A brownish amber in color, you can tell this has been in the cask for a while.  The nose is of raisin and prune and oak, with a distinct nuttiness reminiscent of a 40 year old tawny port.  On the palette, the complexity is outstanding with raisin and allspice and vanilla and candied orange and on and on.  Every sniff yields something new.  While it's sweet, like a tawny port, it has a mouthwatering acidity to cut right through.

I'm impressed, and now curious to go further back in time - Madeiras can still be bought as old as vintages from the late 18th century.  Outside of the properties of the wine, I can only imagine the historical thrill of drinking a wine that was grown while George Washington was still president.  I hope I have that opportunity - but in the meantime this is a nice way to pass the winter.


Thursday, November 18, 2010

Worth waiting for!

oo long since my last post, and after a fun evening at the Four Seasons virtual wine tasting (virtual for those on Twitter....not me!) my next real post will have to wait another day. But here's something to look forward to! I'll be reviewing it quite soon.


Friday, November 5, 2010

Why I love the Turks

he Turks don't screw around with anything. If you doubt that, try their coffee. They opted not to bother with the dumb filters and other silly apparatuses and went straight to simmering coffee in a pot. With cardamom. Another shining example is their baths. Borrowed from the Romans or vice versa, they've perfected the art of bathing and even made it a part of their social culture. Beautiful buildings with some of the most magnificent tile inside.

And that's where their ceramics come to play; Turkish pottery is truly some of the most spectacular in the world. From the time of the Ottoman Empire up until the late 18th century, the town of Iznik in the Anatolia area of Turkey produced some of the highest quality ceramics (tiles, plates, vases, etc) for the Ottoman sultans and is today still known as Iznik Ceramics or Iznik Pottery. Before the craft had reached Turkey, blue and white specimens were collected from China and prized greatly. As the craft and technique was perfected, the Iznik pieces quickly matched and then overtook the Chinese competition with more complicated multi-colored designs.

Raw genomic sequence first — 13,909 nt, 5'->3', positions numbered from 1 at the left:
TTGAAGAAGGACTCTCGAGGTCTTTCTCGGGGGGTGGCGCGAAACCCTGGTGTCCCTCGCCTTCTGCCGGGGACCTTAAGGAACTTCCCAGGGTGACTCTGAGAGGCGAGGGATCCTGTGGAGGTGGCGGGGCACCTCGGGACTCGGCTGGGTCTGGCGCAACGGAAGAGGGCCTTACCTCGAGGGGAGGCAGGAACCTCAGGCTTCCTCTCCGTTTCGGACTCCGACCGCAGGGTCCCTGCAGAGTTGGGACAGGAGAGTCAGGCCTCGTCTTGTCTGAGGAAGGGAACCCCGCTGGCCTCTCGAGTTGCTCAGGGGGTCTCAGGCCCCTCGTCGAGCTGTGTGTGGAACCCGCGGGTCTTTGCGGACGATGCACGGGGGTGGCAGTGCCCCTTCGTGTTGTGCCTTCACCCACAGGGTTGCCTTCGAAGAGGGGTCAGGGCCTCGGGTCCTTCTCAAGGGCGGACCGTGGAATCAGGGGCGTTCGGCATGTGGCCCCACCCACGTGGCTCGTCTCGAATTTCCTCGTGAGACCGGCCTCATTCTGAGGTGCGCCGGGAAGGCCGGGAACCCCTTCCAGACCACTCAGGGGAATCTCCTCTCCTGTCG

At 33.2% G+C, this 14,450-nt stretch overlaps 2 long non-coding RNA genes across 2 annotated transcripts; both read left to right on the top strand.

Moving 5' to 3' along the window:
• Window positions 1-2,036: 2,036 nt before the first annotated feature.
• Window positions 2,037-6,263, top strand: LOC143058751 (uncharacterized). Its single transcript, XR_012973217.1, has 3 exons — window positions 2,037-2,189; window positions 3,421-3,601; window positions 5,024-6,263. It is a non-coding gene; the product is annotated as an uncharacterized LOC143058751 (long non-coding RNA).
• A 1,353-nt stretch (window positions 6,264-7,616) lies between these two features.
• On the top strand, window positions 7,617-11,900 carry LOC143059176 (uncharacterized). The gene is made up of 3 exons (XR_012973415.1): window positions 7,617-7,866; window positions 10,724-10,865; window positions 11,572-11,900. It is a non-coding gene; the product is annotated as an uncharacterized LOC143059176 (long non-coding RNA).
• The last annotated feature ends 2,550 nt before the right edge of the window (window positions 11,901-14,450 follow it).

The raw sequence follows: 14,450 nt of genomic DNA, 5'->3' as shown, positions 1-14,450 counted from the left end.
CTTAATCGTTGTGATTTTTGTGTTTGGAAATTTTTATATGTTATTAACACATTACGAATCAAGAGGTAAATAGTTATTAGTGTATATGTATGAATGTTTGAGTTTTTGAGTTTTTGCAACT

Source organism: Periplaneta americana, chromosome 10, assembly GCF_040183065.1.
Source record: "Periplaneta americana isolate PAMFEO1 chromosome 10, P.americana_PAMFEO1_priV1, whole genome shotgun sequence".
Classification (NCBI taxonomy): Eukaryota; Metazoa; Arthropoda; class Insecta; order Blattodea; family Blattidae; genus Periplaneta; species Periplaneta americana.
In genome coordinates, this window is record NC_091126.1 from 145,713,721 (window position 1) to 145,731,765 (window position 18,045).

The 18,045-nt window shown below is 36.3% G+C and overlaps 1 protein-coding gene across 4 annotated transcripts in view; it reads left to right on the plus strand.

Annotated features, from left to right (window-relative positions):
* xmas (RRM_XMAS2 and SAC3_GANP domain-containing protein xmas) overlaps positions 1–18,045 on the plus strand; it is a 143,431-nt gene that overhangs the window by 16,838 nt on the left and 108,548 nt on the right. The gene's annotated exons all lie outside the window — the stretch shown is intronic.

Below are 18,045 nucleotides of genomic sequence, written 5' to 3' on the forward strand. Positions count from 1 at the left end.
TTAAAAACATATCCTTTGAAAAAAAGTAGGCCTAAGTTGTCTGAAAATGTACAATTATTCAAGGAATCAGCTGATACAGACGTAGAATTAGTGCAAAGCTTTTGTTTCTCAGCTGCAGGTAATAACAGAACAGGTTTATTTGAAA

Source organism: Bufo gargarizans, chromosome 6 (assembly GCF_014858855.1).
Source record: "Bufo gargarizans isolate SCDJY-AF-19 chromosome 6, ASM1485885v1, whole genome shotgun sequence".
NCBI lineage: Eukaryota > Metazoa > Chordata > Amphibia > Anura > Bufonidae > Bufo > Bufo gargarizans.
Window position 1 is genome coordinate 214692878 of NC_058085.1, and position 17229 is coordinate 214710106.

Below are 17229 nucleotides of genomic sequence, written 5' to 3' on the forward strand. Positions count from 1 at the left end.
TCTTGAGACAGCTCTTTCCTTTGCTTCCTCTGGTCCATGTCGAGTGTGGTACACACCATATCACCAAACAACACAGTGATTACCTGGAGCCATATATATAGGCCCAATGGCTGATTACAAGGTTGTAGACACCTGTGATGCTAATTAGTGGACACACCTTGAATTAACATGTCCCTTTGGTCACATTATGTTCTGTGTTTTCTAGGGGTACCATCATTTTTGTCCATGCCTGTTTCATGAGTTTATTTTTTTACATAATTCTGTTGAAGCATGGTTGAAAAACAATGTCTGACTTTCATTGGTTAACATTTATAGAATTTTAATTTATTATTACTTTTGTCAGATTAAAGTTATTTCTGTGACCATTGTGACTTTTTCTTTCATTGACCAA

These pieces can still be had....for a price. Below are some examples that have sold at Bonhams for between 9,000 and 42,000....pounds sterling. These however are one-of-a-kind pieces dating form the 15th and 16th centuries. I love the fact that they're even available for sale at all; how amazing is that? These are all plates, but of course there are other forms as well.

Shop in Istanbul...or is it Constantinople?
Aren't they outstanding??  So here's the thing:  Similar items and styles are still being made today in the same area, and for a fraction of the cost.  Still hand-painted, still amazing designs, still the same town.  Shops can be found in Istanbul, and at the NYC Christmas market at Union Square where each year I have bought the same bowl as gifts.  I fully intend to buy a couple items this year for myself!

So if you're shopping for ceramics, either for display or for daily use, don't discount the Turks!  There's other amazing pottery out there, and I'm sure I'll show you more later, but Iznik ceramics are definitely worthy of mention.


Wednesday, October 27, 2010

Elegance Under Canvas

s I had mentioned before, I'm currently on the warpath for furniture for my new one-bedroom apartment. It's an exciting challenge, and I'm eagerly picking and choosing various pieces to create my own style that will, in the end, mix British Colonial with Arts & Crafts. What will be interesting is to see how this all comes together in a pretty modern space. I like both of these styles quite a bit; the Arts & Crafts furniture represents a solid, almost plain design that's a tad on the heavy side while British Colonial ( / Anglo-Indian) uses the same concept of natural materials while being a bit "lighter" so as to not be too overbearing in a small space.

Cover: Campaign Furniture
Back cover: Collapsed View